“This places Scotland’s ability to respond to the climate emergency at considerable risk. The years of austerity and the Covid-19 pandemic has made this situation worse — stretching local authority resources to the limit,” the report warned.
The group urged central and local government to “negotiate and agree a joint net-zero delivery framework, identifying roles, necessary funding, and resources within 12 months.”
The Scottish Greens called on all councils to “step up their urgency” in tacking the climate crisis. “Far too often we have seen councils reluctant to make the changes required,” said the party’s climate spokesperson, Mark Ruskell MSP.
The Scottish Government emphasised the measures it had taken, including an updated climate change plan with 100 policies and proposals. “It is interesting to see this assessment,” a spokesperson told The Ferret.
“We will also publish a catch-up report in the near future, including additional measures to ensure Scotland’s emissions reductions are on track. This demonstrates our commitment to delivering upon our promises and ensuring we rapidly reduce our emissions.”
The Convention of Scottish Local Authorities stressed the efforts being made to cut climate emissions. “Scotland’s councils are working hard towards net zero and have ambitious targets, many ahead of the national 2045 target,” said a spokesperson.
“They report their reductions in emissions through mandatory public sector climate change reporting and this shows substantial progress is being made.”
Glasgow City Council argued it had made “significant progress” in tackling the climate emergency. Citywide carbon emissions had been reduced by 41 per cent since 2006, it said.
“There are areas that need to be improved upon as we look to our net-zero carbon target by 2030. However, this report needs to be clearer about how information has been collected and the matrix used to reflect performance,” said a council spokesperson.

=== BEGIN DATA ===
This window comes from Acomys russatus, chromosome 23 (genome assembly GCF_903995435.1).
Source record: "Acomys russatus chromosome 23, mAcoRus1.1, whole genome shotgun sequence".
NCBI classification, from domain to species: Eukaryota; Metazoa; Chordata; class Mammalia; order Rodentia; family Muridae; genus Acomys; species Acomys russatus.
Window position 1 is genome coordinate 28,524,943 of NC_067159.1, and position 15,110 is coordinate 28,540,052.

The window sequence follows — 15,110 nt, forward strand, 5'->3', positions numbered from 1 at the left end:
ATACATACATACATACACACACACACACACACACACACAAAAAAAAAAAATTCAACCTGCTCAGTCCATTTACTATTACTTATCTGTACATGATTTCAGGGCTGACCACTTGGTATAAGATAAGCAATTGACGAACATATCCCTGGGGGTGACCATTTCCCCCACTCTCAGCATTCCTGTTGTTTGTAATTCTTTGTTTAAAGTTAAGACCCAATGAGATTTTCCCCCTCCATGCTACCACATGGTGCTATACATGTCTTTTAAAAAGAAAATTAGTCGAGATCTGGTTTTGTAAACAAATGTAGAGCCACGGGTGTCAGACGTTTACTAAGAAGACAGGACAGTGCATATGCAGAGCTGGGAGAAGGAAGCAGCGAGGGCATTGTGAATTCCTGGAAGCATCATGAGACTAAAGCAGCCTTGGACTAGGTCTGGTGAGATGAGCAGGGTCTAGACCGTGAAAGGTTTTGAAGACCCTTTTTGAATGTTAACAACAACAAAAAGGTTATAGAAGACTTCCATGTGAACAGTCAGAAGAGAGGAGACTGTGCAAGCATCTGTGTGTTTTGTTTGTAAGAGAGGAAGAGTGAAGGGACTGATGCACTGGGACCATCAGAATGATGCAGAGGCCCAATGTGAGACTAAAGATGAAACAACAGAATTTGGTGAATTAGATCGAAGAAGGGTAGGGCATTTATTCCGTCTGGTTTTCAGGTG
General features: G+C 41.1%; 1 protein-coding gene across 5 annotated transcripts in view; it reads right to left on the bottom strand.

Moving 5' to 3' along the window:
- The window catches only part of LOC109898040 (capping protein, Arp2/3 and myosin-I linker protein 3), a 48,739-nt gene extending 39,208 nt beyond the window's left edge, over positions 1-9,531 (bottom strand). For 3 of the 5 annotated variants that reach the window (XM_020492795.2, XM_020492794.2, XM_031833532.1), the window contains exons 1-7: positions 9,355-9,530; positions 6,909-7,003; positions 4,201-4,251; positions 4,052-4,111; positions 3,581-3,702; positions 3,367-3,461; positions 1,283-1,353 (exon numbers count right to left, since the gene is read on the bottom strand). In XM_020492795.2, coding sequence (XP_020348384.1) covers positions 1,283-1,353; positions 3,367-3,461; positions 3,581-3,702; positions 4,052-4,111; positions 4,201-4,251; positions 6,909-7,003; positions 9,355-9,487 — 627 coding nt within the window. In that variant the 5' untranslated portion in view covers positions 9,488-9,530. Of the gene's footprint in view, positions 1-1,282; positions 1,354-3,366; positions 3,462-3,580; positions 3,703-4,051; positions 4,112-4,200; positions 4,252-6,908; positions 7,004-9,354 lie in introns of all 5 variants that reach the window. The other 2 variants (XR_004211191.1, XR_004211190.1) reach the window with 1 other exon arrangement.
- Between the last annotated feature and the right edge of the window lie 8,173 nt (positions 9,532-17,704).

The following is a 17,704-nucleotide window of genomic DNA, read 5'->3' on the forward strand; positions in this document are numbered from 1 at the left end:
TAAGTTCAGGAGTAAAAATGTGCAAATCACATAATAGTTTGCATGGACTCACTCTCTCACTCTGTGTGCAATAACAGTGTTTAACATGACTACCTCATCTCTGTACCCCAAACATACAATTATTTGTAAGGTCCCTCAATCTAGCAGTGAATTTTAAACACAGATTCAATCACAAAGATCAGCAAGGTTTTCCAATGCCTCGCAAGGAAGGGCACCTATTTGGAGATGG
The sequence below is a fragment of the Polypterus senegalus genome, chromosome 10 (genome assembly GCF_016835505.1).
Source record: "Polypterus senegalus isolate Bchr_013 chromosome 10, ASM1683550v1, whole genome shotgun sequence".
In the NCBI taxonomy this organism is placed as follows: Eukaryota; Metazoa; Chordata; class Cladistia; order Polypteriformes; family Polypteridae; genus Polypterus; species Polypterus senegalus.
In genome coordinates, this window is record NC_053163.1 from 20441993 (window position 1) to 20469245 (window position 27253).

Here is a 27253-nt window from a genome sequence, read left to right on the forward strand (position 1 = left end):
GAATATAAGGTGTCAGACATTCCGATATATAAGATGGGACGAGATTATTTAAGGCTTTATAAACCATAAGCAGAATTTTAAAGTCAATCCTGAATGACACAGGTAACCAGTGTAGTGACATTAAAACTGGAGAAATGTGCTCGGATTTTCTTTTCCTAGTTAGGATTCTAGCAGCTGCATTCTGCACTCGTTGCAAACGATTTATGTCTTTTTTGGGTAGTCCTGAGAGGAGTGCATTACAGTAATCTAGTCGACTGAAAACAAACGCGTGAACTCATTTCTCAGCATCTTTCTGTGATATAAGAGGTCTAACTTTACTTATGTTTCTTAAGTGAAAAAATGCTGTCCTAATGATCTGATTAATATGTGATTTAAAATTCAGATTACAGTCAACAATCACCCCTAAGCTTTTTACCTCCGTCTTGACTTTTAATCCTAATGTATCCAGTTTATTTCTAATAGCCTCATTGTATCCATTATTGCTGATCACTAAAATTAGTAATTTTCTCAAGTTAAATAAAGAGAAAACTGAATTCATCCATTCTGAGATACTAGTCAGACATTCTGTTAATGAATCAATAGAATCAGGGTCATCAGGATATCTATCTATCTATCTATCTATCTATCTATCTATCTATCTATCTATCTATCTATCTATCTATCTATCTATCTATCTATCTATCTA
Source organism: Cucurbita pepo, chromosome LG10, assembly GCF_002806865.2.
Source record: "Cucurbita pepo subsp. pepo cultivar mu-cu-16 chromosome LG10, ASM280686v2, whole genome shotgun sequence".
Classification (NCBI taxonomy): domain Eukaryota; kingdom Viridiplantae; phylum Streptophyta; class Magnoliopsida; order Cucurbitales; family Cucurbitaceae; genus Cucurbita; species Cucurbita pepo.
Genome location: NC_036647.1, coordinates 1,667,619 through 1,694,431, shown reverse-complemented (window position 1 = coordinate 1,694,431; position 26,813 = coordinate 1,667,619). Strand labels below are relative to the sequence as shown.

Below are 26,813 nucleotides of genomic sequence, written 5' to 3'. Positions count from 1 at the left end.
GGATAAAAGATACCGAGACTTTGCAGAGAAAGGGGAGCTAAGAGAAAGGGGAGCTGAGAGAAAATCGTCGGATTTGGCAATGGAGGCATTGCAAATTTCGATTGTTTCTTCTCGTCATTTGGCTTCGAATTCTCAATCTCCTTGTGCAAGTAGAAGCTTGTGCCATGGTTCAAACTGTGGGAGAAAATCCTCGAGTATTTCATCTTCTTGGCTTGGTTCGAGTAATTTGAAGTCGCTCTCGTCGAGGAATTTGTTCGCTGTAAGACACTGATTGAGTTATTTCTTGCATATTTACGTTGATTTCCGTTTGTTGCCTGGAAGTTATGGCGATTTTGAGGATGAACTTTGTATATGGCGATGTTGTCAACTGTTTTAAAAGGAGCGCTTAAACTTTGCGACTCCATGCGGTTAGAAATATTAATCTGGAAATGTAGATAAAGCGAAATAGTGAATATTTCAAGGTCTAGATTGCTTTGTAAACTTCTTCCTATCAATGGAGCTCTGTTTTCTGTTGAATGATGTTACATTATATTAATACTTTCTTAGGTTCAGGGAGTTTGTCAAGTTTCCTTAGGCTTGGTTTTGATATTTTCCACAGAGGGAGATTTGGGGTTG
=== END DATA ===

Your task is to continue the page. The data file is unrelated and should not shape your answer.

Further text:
Aberdeen City Council accused the Scottish Government of being unable to work “collegiately” with councils. “Councils right across Scotland are being let down by the Scottish Government who introduce net zero legislation and then cut local government funding thereby ensuring that the targets introduced are almost impossible to deliver upon,” said the council’s Labour leader, Jenny Laing.
Scottish Borders Council said it had a “route map” but was still working on a detailed action plan. “Councils are at different stages,” added environment director, John Curry.
“Care needs to be taken to ensure that, in an exercise like this, valid comparisons are being made between plans that are trying to do the same things.”
Fife Council complained that it hadn’t been consulted on the report. “We are absolutely committed to tackling climate change with our partners, and a comprehensive action plan is being taken forward,” said service manager, Ross Spalding.
Dumfries and Galloway Council highlighted its 12-point action plan, but argued that “additional support and input is vital”. Argyll and Bute Council said its carbon emissions had been cut 30 per cent since 2014.
Stirling Council attacked the report’s authors as “well-known Tory activists” and questioned its independence. “It is not a neutral report and is little more than an exercise to kick local government,” said the SNP’s environmental spokesperson on the council, Jim Thomson.
“Stirling Council is leading the way on things like solar panels, waste energy recovery and battery energy storage. Much of the information in the report does not stand up to scrutiny.”
North Ayrshire’s Labour leader, Joe Cullinane, was similarly scathing. “This is the most ludicrous report I’ve ever read,” he told The Ferret.
“Have we reached the point where Tory MSPs are able to make up their own research and present it as an authoritative voice on an issue as important as climate change?”
North Ayrshire Council also stressed that the council “fundamentally disagreed” with the report. “We are extremely disappointed and frustrated to note the report does not take into account all the trail-blazing work the council is doing,” said a council spokesperson.
To rebut the report, North Ayrshire Council provided a 1,300-word account of its actions to cut climate pollution. The Ferret is publishing this in full, along with responses from other councils.
South Lanarkshire Council has not yet commented.
Responses from local authorities
Cover image thanks to iStock/eric1513.